Quotes by Gaston Bachelard

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Gaston Bachelard (June 27, 1884 October 16, 1962) was a French philosopher and poet who rose to some of the most prestigious positions in the French academy despite his humble origins. He mainly taught philosophy of science, ... more

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The words of the world want to make sentences.

To feel most beautifully alive means to be reading something beautiful, ready always to apprehend in the flow of language the sudden flash of poetry.
To live life well is to express life poorly; if one expresses life too well, one is living it no longer.
I am a dreamer of words, of written words. I think I am reading; a word stops me. I leave the page. The syllables of the word begin to move around. Stressed accents begin to invert. The word abandons its meaning like an overload which is too heavy and prevents dreaming. Then words take on other meanings as if they had the right to be young. And the words wander away, looking in the nooks and crannies of vocabulary for new company, bad company.
A word is a bud attempting to become a twig. How can one not dream while writing? It is the pen which dreams. The blank page gives the right to dream.
If I were asked to name the chief benefit of the house, I should say: the house shelters day-dreaming, the house protects the dreamer, the house allows one to dream in peace.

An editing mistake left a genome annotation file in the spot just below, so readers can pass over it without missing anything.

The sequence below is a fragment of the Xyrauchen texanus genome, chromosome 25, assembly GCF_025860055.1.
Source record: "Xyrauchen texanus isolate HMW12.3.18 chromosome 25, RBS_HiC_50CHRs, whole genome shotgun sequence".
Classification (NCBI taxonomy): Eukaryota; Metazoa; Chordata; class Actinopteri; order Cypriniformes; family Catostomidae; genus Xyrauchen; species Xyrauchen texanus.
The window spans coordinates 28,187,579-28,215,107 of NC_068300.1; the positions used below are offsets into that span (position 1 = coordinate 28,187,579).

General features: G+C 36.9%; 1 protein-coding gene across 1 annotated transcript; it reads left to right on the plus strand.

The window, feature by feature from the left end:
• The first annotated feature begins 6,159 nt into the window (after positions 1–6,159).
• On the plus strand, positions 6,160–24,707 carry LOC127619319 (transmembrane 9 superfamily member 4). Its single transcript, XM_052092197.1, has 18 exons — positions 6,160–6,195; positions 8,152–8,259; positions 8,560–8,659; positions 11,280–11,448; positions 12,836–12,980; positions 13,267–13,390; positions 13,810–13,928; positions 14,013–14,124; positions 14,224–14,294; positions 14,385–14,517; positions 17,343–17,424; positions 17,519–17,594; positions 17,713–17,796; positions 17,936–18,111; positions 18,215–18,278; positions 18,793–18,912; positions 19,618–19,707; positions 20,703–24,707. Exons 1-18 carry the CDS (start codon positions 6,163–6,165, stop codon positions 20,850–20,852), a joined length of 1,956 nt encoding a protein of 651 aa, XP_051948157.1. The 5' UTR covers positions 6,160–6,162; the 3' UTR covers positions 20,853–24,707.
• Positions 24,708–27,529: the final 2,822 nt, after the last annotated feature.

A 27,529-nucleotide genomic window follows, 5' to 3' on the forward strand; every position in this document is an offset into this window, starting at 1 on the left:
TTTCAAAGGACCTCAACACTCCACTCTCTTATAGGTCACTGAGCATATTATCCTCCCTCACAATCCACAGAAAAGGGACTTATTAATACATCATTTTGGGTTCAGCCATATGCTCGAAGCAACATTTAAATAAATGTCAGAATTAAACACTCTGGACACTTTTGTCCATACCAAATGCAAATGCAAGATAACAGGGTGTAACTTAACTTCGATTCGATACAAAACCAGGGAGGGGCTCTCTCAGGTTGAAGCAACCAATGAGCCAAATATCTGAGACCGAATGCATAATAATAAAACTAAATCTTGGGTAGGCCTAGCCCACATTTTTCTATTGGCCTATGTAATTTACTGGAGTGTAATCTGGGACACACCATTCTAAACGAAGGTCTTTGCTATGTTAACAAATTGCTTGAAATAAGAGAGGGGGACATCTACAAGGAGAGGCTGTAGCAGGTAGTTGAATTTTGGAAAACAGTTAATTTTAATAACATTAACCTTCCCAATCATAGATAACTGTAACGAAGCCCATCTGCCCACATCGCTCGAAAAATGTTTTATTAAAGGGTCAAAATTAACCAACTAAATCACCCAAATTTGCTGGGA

A special kind of beauty exists which is born in language, of language, and for language.
Man is a creation of desire, not a creation of need.
Even a minor event in the life of a child is an event of that child's world and thus a world event.
Literary imagination is an aesthetic object offered by a writer to a lover of books.
There is no original truth, only original error.
The repose of sleep refreshes only the body. It rarely sets the soul at rest. The repose of the night does not belong to us. It is not the possession of our being. Sleep opens within us an inn for phantoms. In the morning we must sweep out the shadows.
One must always maintain one's connection to the past and yet ceaselessly pull away from it. To remain in touch with the past requires a love of memory. To remain in touch with the past requires a constant imaginative effort.
Reverie is not a mind vacuum. It is rather the gift of an hour which knows the plenitude of the soul.
Two half philosophers will probably never a whole metaphysician make.
The characteristic of scientific progress is our knowing that we did not know.
Man is an imagining being.
Ideas are refined and multiplied in the commerce of minds. In their splendor, images effect a very simple communion of souls.
Ideas are invented only as correctives to the past. Through repeated rectification of this kind one may hope to disengage an idea that is valid.